by clicking the arrows at the side of the page, or by using the toolbar.
by clicking anywhere on the page.
by dragging the page around when zoomed in.
by clicking anywhere on the page when zoomed in.
web sites or send emails by clicking on hyperlinks.
Email this page to a friend
Search this issue
Index - jump to page or section
Archive - view past issues
Grapevine : November 2011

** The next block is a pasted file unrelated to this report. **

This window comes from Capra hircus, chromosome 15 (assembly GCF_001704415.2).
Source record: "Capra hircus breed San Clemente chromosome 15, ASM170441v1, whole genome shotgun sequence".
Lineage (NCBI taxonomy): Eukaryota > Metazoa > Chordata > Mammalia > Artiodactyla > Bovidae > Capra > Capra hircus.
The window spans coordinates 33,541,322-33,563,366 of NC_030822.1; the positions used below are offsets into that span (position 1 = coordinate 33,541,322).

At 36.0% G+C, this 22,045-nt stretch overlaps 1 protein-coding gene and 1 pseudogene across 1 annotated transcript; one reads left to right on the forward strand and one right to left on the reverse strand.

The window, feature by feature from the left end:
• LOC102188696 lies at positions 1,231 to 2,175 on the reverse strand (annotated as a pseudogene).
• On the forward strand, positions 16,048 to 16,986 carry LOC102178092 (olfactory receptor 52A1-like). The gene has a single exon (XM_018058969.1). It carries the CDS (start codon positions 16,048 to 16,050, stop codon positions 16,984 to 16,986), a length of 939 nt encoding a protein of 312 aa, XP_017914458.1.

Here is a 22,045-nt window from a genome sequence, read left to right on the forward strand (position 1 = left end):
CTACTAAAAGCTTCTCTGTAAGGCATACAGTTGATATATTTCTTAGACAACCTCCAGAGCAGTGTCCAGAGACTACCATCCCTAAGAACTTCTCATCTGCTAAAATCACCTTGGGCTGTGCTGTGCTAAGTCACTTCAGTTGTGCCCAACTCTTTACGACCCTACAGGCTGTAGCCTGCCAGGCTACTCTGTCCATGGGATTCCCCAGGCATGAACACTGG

Those in the film were the actual people who'd lived the story. I am a mixed-blood Comanche, so I walked out with a special sense of pride. As I watched the video in prison that day, I felt my life had been totally and completely decimated by alcohol. Many things had been put in place to absolutely guarantee that I'd never fly again. My future could not have been bleaker. Fast forward to 19 years of sobri- ety ... my retirement as a 747 captain from the airline that had fired me, a Presidential pardon, and my fourth or fifth appearance at a residential treatment center in California. Some- one mentioned the Alkali Lake Band while I was there, and I asked if they knew those folks. I had never forgot- ten the impact of that video. I was told that the residential treatment center had a liaison with the Alkali Lake Band, had encouraged and sup- ported them for years and made an annual trip there to celebrate sobri- ety with them. I was asked if I'd be willing to go and speak. I was touched by the thought of getting to meet the people in the vid- eo. I quickly agreed. A few months later I found myself on the Alkali Lake Reserve near Williams Lake, British Columbia. I met the people in the story, participated in two sweat lodges with them and spoke at their annual gathering. It was a deeply spiritual, nearly indescribable expe- rience for me. Their reserve was large, wild and beautiful. I went for walks alone, marveling at the breathtaking land- scape, and I reflected back on that day in prison so long ago. At that moment in time, it would have been impossible for me to believe what lay ahead for me---that if I simply stayed sober one day at a time I would someday be able to meet with that magnificent group of Native people who'd done so much to save them- selves and their families. And that has been my experi- ence for just over 21 years now. I've had many similar experiences such as the one described here. Each has been just as incredible, just as hard to imagine, and yet so routinely typi- cal of what AA brings our way. My second day in treatment, I was at an outside AA meeting in Clarkston, Ga. I remember glancing at the podium, and it read, "Expect A Miracle." I had no idea what that meant, nor did I know how true it would be. It was no coincidence that I saw that film that day in prison. It was no coincidence that I happened to be at the residential treatment cen- ter when they were discussing their upcoming visit to Alkali Lake. And it was no coincidence that I was able to see the circle close from that day in prison to the reality of sharing our Native sobriety together. Lyle P. Stockbridge, Ga. 32 November 2011